When a non-native hybrid cordgrass invades a salt marsh, what happens to the small creatures that live there?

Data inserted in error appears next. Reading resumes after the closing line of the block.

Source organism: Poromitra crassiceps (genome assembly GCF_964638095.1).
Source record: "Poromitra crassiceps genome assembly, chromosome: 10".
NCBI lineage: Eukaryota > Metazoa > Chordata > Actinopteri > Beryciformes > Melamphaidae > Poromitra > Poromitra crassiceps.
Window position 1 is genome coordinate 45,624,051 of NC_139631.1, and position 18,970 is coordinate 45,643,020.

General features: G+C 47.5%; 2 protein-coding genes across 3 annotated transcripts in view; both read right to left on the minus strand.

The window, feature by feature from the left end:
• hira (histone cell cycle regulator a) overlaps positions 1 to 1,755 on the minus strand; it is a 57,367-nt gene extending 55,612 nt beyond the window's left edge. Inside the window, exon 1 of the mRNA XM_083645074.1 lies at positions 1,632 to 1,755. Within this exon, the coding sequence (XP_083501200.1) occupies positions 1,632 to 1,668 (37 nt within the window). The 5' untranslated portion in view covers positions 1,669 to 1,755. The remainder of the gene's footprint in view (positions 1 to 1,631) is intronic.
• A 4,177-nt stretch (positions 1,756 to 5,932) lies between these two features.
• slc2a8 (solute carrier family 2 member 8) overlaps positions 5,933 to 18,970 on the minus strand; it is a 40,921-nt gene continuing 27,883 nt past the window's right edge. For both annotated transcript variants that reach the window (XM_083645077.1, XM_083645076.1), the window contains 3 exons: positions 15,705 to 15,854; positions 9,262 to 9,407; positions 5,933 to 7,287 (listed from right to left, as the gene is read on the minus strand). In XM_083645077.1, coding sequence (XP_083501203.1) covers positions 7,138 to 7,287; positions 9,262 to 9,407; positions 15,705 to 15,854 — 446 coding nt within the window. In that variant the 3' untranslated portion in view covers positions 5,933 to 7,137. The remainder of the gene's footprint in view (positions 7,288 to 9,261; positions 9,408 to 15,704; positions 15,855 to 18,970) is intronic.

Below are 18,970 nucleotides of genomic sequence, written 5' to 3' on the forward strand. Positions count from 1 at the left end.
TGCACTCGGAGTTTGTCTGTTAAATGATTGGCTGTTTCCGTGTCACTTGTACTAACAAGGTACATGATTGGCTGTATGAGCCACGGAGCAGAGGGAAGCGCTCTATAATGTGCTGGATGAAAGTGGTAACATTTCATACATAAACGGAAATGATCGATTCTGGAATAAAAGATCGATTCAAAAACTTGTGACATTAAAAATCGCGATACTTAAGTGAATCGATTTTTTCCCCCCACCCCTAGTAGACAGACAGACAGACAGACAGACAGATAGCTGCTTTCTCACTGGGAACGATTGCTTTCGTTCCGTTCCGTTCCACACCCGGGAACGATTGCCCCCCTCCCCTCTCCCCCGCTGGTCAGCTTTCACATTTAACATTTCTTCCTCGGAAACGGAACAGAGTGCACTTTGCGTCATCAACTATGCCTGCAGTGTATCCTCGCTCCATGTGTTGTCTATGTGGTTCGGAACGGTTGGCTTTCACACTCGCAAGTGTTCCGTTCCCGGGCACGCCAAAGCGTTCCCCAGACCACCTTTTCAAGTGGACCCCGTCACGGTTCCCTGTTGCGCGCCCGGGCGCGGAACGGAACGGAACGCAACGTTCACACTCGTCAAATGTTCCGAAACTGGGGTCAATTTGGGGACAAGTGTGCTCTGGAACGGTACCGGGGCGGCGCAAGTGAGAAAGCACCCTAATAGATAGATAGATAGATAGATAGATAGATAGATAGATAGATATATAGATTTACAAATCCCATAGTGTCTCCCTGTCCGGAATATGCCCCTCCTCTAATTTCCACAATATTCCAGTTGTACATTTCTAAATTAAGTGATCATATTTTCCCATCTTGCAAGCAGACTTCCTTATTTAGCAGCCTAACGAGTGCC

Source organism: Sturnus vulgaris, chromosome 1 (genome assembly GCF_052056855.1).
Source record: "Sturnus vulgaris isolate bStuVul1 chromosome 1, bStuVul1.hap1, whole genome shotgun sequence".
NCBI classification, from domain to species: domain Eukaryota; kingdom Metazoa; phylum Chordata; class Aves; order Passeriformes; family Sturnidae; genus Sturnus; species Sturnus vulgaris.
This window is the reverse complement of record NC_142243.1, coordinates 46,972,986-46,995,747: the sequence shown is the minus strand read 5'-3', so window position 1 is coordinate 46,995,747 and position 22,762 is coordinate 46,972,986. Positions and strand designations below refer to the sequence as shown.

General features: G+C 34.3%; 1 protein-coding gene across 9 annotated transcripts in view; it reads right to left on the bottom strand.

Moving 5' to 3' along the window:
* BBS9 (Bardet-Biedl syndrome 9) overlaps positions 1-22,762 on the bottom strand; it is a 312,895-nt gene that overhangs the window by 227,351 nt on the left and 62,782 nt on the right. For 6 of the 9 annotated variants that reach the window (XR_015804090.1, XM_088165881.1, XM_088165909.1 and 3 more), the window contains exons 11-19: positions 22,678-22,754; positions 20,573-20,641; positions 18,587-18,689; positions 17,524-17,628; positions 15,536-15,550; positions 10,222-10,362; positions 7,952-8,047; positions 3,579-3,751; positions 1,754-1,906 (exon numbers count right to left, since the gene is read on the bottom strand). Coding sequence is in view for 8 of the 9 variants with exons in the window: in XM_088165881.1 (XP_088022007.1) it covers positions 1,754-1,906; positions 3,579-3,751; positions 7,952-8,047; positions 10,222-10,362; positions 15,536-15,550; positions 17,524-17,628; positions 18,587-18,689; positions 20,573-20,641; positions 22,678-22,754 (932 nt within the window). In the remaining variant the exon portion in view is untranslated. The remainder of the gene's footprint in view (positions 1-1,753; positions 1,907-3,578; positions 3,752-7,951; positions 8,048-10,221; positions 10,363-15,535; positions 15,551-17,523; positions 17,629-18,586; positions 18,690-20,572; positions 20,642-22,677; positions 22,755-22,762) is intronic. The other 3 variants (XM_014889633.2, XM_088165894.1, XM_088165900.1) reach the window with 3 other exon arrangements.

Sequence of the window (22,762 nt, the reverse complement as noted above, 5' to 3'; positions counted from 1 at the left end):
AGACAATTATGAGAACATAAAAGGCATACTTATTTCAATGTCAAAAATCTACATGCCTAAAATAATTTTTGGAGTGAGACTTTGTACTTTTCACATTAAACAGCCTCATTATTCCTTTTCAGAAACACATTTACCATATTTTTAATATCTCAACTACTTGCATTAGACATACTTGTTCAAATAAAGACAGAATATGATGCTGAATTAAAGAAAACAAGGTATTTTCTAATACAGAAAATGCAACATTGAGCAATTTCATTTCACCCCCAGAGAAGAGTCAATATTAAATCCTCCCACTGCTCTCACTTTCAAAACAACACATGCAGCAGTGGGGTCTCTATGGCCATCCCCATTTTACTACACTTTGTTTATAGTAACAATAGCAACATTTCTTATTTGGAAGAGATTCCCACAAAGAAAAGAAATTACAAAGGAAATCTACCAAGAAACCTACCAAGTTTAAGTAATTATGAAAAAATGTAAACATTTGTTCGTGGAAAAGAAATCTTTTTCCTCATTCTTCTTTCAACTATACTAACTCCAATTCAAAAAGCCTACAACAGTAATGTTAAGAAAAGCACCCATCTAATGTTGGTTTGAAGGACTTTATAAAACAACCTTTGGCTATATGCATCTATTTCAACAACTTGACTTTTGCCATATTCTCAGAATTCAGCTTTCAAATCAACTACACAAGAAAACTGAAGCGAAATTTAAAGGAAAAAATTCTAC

An invasive species is a non-native species often introduced into an ecosystem either intentionally or accidentally by human action. They have a tendency to spread, disrupt ecosystems by changing physical processes, or otherwise reduce the habitat available for native species. Smooth cordgrass (Spartina alterniflora), an east coast plant originally introduced to stabilize the shoreline, has become invasive in San Francisco Bay Marsh ecosystems. Smooth cordgrass cross-breeds with native California cordgrass, producing “super hybrids” (Spartina alterniflora x foliosa) that grow much taller and denser than the native species. These hybrids can also survive at both lower and higher points in the intertidal zone. If hybrid cordgrass became established within the estuaries of Point Reyes, it could fill many of the mudflats used by shorebirds, drastically reducing the birds’ foraging areas. The small invertebrates that live in the sediment of salt marshes and mudflats are the food for migrating shorebirds and form the base of the food web.